Sunday, 31 January 2016

Recollections about Cressy Primary School by Kate Nancarrow

My country primary school, No. 731, survived two world wars, a depression and two wildly destructive bushfires but it could not survive the fall in population that has beset many rural communities since the 1960s.
Every year a couple of country schools quietly close their doors in late December and don't reopen in early February. Cressy Primary School, my old school, closed in 2010. Since then, another eight country primary schools in Victoria have closed their doors and this year two more, Drummartin (north of Bendigo) and Piangil (near Mildura), did not reopen for the new school year. 
When country schools close, it's a door closing on both history and hope. Schools are a community connection point and, generally, are essential for wooing new families to a town.  

When country schools close, it's a door closing on both history and hope. Schools are a community connection point and, generally, are essential for wooing new families to a town. While the Department of Education and Training says closures are not necessarily permanent, in a town like Cressy, without public transport and tree-changer appeal, there is no obvious population surge that will force a reopening.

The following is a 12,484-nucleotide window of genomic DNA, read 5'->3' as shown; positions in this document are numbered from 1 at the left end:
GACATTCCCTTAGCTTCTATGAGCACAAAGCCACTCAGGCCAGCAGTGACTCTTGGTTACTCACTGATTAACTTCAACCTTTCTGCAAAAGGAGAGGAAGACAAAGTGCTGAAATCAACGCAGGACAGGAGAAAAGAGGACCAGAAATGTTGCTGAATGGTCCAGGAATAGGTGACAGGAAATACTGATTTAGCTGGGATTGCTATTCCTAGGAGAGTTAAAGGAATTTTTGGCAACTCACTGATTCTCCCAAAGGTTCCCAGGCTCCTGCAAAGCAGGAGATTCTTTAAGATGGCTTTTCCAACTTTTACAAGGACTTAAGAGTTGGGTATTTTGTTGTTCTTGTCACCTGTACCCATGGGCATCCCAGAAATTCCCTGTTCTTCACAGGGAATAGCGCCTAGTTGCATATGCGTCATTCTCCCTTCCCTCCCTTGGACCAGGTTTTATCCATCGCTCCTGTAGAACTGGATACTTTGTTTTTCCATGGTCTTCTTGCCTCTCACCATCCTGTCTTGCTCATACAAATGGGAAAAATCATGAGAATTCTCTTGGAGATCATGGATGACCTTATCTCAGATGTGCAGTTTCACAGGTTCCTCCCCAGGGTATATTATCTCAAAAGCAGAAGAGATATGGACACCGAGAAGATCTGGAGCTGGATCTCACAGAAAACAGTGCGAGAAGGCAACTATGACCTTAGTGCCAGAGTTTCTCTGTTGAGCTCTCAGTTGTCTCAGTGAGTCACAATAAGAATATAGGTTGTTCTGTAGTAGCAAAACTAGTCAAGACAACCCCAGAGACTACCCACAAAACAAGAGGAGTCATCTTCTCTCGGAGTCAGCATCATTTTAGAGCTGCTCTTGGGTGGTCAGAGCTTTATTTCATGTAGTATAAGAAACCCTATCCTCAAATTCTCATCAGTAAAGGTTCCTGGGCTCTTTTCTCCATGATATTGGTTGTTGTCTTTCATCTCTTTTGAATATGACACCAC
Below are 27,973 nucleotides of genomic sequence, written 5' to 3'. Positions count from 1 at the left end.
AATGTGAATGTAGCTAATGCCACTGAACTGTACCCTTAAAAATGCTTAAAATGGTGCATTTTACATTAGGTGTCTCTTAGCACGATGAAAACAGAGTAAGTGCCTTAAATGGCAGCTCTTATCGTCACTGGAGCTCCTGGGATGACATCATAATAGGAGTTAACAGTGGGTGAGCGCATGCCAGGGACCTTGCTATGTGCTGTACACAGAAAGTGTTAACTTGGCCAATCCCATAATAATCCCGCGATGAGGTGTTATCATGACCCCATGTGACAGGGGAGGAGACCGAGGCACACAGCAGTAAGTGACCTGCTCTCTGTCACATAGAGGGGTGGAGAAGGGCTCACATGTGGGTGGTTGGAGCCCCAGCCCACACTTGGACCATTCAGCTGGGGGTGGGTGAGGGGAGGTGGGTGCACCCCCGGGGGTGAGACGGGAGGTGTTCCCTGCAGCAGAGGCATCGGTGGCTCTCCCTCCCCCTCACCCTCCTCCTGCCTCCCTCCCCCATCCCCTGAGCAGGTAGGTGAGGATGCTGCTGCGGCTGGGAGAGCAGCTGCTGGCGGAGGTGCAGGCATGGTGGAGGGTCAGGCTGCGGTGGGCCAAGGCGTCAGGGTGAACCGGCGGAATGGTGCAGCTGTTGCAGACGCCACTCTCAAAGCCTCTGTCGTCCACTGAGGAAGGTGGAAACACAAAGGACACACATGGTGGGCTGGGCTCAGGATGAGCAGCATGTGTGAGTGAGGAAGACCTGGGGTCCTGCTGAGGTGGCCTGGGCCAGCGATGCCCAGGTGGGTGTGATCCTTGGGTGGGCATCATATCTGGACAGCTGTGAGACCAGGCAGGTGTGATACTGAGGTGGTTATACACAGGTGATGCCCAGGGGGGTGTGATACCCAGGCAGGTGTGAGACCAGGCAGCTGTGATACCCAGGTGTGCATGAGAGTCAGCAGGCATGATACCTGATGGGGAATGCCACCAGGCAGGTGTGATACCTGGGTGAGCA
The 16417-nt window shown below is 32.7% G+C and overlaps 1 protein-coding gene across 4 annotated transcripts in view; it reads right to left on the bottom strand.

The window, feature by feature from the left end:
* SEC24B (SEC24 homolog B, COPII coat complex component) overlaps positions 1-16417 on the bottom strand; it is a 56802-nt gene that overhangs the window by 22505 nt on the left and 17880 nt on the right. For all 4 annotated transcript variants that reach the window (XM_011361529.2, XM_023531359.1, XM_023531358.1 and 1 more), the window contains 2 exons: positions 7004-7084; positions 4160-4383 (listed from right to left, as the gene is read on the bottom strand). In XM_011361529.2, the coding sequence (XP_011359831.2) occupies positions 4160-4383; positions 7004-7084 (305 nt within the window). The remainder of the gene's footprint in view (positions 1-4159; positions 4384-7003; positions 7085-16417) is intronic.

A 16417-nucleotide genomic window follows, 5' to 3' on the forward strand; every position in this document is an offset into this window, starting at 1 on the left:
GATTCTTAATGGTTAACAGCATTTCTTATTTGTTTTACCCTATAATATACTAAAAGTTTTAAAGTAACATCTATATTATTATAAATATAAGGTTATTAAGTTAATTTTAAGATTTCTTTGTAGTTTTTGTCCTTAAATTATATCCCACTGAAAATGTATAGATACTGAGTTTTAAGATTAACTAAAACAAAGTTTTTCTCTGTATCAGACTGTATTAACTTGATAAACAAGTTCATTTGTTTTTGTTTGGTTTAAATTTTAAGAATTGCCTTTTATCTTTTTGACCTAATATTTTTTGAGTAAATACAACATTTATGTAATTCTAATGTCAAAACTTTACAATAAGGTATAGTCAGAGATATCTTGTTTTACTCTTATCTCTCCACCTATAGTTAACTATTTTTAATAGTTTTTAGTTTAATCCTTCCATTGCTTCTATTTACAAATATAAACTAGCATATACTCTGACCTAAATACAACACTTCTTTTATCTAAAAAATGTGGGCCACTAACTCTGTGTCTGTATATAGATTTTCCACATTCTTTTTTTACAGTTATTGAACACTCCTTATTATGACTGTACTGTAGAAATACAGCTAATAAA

And there is something of an unspoken reproach in closure, as if the school was no good and the town was abandoned. But that was not my experience; I can't pretend I loved growing up in a tiny country town – and the demise of country towns is a demography study in itself – but I did love the school and what I learnt.

My children attended a primary school in an affluent inner-city area; it was well resourced, well located and well supported – yet parents always seemed to be moaning and wanting more. More of something, everything. By contrast, Cressy Primary had virtually nothing - or at least nothing out of the ordinary. No specialist teachers, no groovy parents, no fascinating excursions, no mind-blowing fundraisers, no extras at all, really.